Back in the heady late Eighties the company managed to earn margins of 13 per cent at the peak. Such trading conditions are unlikely to return.
But the group is confident that it can eventually get back to margins of 10 per cent or more against the present 3.6 per cent. The question is when. But if it can do so over a reasonable period the current rating is not as demanding as it appears.
Signs of what can be achieved are evident in the 1993-94 results. Pre-tax profits, including a pounds 30m turnround on exceptional items, jumped from pounds 41m to pounds 98m.
Within this, US trading profits soared from pounds 5m to pounds 26.8m on a 10 per cent increase in sales, illustrating the operational gearing available in Europe when recovery gets fully into its stride.
US prices rose last year as capacity utilisation reached 95 per cent. Pilkington suffered from a 10 per cent price fall in Germany but enjoyed post-devaluation volume gains in the UK and has secured a solid 5 per cent price rise in February. Brazil and Argentina are powering away.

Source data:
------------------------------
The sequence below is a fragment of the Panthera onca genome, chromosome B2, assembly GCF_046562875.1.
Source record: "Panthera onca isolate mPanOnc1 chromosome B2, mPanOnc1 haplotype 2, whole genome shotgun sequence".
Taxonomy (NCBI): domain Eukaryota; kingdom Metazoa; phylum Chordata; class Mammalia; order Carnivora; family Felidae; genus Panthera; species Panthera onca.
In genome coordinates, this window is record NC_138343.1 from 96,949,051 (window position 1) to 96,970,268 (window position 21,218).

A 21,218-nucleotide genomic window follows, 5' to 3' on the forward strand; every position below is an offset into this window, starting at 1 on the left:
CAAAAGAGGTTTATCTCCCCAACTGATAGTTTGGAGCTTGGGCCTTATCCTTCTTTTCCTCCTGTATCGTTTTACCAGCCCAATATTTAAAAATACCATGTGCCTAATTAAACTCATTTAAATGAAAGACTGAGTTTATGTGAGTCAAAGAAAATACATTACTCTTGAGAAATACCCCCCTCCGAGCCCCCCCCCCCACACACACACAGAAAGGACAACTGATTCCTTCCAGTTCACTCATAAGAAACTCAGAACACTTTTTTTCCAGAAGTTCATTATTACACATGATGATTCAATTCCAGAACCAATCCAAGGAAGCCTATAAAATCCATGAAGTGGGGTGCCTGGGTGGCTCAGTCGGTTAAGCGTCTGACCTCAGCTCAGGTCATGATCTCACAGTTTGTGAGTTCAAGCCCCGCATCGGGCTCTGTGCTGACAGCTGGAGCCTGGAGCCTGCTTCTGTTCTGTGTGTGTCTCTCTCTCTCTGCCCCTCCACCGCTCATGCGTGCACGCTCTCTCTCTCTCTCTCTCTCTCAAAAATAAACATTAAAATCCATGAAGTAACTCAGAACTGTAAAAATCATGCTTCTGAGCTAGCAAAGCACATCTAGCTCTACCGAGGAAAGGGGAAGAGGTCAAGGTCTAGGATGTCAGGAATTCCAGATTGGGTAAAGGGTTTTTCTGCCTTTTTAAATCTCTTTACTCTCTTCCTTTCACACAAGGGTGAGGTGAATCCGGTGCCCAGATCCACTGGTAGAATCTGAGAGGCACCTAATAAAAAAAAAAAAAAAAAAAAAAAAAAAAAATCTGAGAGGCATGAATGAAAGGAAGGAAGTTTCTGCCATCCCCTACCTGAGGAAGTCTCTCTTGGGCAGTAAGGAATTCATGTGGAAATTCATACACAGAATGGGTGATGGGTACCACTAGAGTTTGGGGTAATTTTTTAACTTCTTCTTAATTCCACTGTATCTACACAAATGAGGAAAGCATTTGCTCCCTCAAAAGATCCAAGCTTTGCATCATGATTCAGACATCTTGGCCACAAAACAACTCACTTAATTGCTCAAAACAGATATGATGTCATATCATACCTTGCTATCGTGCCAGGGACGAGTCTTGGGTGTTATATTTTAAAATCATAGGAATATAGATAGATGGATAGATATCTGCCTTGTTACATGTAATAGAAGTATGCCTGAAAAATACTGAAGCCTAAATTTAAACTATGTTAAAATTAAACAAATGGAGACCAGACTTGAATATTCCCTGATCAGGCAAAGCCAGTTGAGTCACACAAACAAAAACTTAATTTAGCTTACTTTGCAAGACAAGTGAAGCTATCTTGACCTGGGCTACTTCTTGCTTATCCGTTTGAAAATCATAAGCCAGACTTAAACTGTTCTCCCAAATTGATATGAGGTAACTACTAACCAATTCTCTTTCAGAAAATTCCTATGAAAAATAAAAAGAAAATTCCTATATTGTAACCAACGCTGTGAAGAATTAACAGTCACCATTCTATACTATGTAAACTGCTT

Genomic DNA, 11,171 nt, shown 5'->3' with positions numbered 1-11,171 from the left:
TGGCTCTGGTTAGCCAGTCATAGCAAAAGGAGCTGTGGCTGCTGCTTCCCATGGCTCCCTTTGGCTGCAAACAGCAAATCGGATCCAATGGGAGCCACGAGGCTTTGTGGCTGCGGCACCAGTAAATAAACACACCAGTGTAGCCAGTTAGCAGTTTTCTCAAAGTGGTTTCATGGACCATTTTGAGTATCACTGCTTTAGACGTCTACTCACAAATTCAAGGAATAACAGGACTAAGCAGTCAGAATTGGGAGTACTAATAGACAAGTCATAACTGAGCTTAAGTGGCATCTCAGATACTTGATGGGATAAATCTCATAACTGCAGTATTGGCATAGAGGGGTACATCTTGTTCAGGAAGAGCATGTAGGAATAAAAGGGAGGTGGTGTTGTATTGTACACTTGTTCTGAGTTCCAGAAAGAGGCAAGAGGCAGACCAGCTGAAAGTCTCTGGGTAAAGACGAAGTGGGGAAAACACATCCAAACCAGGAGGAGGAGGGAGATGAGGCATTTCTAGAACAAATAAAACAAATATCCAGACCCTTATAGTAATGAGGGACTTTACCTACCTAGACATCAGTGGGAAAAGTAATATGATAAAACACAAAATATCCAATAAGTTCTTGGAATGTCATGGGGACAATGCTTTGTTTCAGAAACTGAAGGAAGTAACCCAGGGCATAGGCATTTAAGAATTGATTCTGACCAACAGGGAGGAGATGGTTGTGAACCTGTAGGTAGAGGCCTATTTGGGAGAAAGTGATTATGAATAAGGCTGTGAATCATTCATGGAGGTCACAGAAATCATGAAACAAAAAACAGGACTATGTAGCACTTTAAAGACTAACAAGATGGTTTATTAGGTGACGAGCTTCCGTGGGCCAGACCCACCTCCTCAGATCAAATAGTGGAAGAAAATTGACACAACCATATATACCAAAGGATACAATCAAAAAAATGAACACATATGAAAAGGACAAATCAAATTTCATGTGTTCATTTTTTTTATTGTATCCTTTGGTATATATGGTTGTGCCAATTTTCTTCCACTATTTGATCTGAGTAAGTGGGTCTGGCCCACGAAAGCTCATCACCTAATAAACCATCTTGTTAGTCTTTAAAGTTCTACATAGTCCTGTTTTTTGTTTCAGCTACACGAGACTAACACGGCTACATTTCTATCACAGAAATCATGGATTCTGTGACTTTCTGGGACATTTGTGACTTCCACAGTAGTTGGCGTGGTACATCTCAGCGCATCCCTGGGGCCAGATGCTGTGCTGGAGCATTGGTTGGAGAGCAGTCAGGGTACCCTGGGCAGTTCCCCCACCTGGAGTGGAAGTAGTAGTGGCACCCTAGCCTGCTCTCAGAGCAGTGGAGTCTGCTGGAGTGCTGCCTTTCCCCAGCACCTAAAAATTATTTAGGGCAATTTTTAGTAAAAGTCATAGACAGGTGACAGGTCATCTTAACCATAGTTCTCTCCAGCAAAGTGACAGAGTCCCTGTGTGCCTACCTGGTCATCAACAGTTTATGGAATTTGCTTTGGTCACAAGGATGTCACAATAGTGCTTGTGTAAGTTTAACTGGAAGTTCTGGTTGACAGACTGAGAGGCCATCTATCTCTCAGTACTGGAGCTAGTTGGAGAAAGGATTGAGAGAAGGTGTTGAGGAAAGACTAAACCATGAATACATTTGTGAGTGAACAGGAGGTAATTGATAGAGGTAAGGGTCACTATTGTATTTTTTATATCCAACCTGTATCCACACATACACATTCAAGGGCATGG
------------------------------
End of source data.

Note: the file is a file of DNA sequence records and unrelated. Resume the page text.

Hefty job cuts - 1,700 last year and another 1,350 this - are boosting operational gearing while financial gearing is easing ahead of target even with the deferment of the Australian flotation.
As prices and volume improve in Europe and continue to rise in the US, all with the help of a shift towards higher value-added new products, pre-tax profits of more than pounds 250m in three years are feasible. A price/earnings ratio of 11 even that far ahead is not outrageous and renewed dividend growth from the current 4p base is not at odds with a 3 per cent yield.Reuse content